Medicare's latest initiative, the Readmissions Reduction Program, has been assigned the task of reducing costly hospital readmissions. The program is part of the Patient Protection and Affordable Care Act, and will target providers with high readmission rates and test programs to help reduce these numbers. Currently, about one in five Medicare patients (approximately 2 million Medicare beneficiaries) return to the hospital within a month of discharge, creating about $17.5 billion in additional Medicare payments. According to Kaiser Health News, more than 2,000 hospitals are facing financial penalties from Medicare beginning in October for having excessive readmission rates.
Hospitals to lose $280 million in Medicare reimbursements
Penalties range up to one percent of the Medicare base payment, with about 278 hospitals facing the maximum penalty beginning in October. The total amount of the penalty across all 2,000+ hospitals is about $280 million. The Centers for Medicare and Medicaid Services (CMS) is targeting hospitals, which currently stand to benefit financially if a patient is readmitted. There was never really a financial incentive for providers to ensure patients receive the necessary care post-discharge to prevent unnecessary readmissions, which the Readmissions Reduction Program is hoping to change.
Kaiser Health News also says that soon, hospitals will also stand to be penalized or rewarded based on "how well they adhere to basic standards of care and how patients rated their experiences." In October 2013, penalties for excessive readmissions will rise to 2 percent of the base Medicare reimbursement, and in 2014, the penalty goes up again to 4 percent.
Are hospitals serving low-income populations being treated unfairly?
One concern that arose as a result of these penalties is the inclusion of hospitals who primarily treat a low-income population. Some say that external factors, such as lack of access to follow-up care, can artificially inflate readmission rates in cases where the hospitals could do little to prevent these outcomes.
A statistical analysis reveals that 76 percent of hospitals treating a low-income population are being penalized, while just 55 percent of hospitals which treat few poor patients will receive penalties. The concern is that these hospitals may not be able to afford the penalties assessed, and that providers treating poor populations are the ones who need funding the most to adequately care for a difficult population in which patients often fail to take prescribed medications, miss follow-up appointments and generally don't receive appropriate follow-up care.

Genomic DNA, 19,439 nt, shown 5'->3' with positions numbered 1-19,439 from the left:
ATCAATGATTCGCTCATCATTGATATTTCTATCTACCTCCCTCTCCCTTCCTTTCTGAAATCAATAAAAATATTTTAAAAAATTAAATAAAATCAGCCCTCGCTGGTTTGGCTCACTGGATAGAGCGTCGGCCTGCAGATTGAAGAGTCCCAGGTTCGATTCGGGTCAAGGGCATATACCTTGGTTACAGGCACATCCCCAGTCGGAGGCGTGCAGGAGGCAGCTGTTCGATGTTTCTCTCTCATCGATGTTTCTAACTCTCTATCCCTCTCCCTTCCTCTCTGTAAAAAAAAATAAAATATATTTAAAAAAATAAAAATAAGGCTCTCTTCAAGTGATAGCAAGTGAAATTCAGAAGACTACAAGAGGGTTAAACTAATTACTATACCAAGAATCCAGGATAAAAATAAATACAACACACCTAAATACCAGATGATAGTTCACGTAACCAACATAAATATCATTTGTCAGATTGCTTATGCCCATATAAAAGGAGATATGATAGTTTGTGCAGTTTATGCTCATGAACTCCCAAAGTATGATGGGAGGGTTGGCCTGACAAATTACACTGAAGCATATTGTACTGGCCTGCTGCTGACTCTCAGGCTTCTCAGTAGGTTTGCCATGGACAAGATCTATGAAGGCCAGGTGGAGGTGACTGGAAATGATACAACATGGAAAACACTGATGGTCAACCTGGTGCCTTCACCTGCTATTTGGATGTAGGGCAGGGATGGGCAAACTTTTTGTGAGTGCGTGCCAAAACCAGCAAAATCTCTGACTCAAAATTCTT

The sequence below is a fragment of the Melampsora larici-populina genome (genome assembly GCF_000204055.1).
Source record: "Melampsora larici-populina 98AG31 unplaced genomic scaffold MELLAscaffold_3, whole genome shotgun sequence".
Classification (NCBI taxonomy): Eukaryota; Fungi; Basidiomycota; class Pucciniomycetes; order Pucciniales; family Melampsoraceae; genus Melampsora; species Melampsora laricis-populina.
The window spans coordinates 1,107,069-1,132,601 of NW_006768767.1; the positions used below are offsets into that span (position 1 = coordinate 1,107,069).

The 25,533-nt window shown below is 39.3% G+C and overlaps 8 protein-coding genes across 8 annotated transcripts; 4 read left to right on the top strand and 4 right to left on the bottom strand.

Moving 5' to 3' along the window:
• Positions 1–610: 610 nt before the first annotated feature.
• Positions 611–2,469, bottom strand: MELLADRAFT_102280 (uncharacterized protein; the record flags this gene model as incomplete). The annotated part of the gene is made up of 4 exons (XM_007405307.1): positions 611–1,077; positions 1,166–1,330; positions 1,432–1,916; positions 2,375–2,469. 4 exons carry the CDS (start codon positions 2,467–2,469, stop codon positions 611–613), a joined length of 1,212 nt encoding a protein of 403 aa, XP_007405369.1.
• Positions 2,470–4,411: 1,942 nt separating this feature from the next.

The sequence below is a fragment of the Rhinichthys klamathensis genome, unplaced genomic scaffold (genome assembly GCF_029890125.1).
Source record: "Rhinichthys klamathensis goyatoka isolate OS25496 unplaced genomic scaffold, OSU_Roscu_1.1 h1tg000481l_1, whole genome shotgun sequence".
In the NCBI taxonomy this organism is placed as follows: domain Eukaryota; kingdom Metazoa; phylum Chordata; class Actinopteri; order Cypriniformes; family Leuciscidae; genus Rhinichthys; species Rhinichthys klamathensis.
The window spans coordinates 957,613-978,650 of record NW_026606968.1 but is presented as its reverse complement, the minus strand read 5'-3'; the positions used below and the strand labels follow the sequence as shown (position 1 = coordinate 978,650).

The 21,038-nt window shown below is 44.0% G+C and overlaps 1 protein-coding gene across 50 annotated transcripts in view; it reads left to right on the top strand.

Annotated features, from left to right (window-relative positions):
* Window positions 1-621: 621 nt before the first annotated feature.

Medicare contends that there are many hospitals falling into the same low-income constituents group which do just as well or better on the measurement criteria compared to providers who serve very low numbers of disadvantaged patients. Medicare accounted for how sick patients were upon first admission when conducting its analysis, but didn't account for income levels or socio-economic status. The analysis focused on Medicare recipients admitted for heart attack, heart failure and pneumonia between July 2008 and June 2011.
Goal to improve patient care
The goal of assessing penalties isn't solely to save Medicare money, but to give providers a push to implement programs that improve follow-up care and reduce costly readmissions, which are often avoidable. The program is also implementing test programs that, if successful, will be rolled out nationally to enable providers to better reduce these numbers.